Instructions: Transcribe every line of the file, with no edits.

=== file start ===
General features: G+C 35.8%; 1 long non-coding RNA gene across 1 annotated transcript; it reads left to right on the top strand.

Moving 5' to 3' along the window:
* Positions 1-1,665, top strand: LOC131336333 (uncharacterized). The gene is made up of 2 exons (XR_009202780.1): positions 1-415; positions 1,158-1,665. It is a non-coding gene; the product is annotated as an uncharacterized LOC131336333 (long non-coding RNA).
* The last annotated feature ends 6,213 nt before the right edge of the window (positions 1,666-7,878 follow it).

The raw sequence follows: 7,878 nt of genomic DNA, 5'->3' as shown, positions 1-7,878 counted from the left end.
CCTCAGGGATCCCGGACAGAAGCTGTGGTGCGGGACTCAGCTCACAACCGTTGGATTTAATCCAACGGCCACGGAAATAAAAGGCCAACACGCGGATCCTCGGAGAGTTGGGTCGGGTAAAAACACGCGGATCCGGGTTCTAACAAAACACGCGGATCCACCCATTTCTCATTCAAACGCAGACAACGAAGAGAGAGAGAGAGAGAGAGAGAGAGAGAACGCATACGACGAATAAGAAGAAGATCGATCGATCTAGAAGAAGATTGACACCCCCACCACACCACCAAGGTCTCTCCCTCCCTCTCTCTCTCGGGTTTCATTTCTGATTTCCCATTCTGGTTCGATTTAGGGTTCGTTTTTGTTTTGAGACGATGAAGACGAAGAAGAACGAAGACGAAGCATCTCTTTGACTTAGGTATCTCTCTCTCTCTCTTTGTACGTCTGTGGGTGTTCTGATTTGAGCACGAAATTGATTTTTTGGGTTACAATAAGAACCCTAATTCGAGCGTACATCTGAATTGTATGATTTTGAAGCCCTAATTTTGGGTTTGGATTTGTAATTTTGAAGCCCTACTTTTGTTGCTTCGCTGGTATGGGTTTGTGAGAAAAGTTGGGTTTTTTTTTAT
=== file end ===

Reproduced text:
General features: G+C 35.8%; 1 long non-coding RNA gene across 1 annotated transcript; it reads left to right on the top strand.

Moving 5' to 3' along the window:
* Positions 1-1,665, top strand: LOC131336333 (uncharacterized). The gene is made up of 2 exons (XR_009202780.1): positions 1-415; positions 1,158-1,665. It is a non-coding gene; the product is annotated as an uncharacterized LOC131336333 (long non-coding RNA).
* The last annotated feature ends 6,213 nt before the right edge of the window (positions 1,666-7,878 follow it).

The raw sequence follows: 7,878 nt of genomic DNA, 5'->3' as shown, positions 1-7,878 counted from the left end.
CCTCAGGGATCCCGGACAGAAGCTGTGGTGCGGGACTCAGCTCACAACCGTTGGATTTAATCCAACGGCCACGGAAATAAAAGGCCAACACGCGGATCCTCGGAGAGTTGGGTCGGGTAAAAACACGCGGATCCGGGTTCTAACAAAACACGCGGATCCACCCATTTCTCATTCAAACGCAGACAACGAAGAGAGAGAGAGAGAGAGAGAGAGAGAGAACGCATACGACGAATAAGAAGAAGATCGATCGATCTAGAAGAAGATTGACACCCCCACCACACCACCAAGGTCTCTCCCTCCCTCTCTCTCTCGGGTTTCATTTCTGATTTCCCATTCTGGTTCGATTTAGGGTTCGTTTTTGTTTTGAGACGATGAAGACGAAGAAGAACGAAGACGAAGCATCTCTTTGACTTAGGTATCTCTCTCTCTCTCTTTGTACGTCTGTGGGTGTTCTGATTTGAGCACGAAATTGATTTTTTGGGTTACAATAAGAACCCTAATTCGAGCGTACATCTGAATTGTATGATTTTGAAGCCCTAATTTTGGGTTTGGATTTGTAATTTTGAAGCCCTACTTTTGTTGCTTCGCTGGTATGGGTTTGTGAGAAAAGTTGGGTTTTTTTTTAT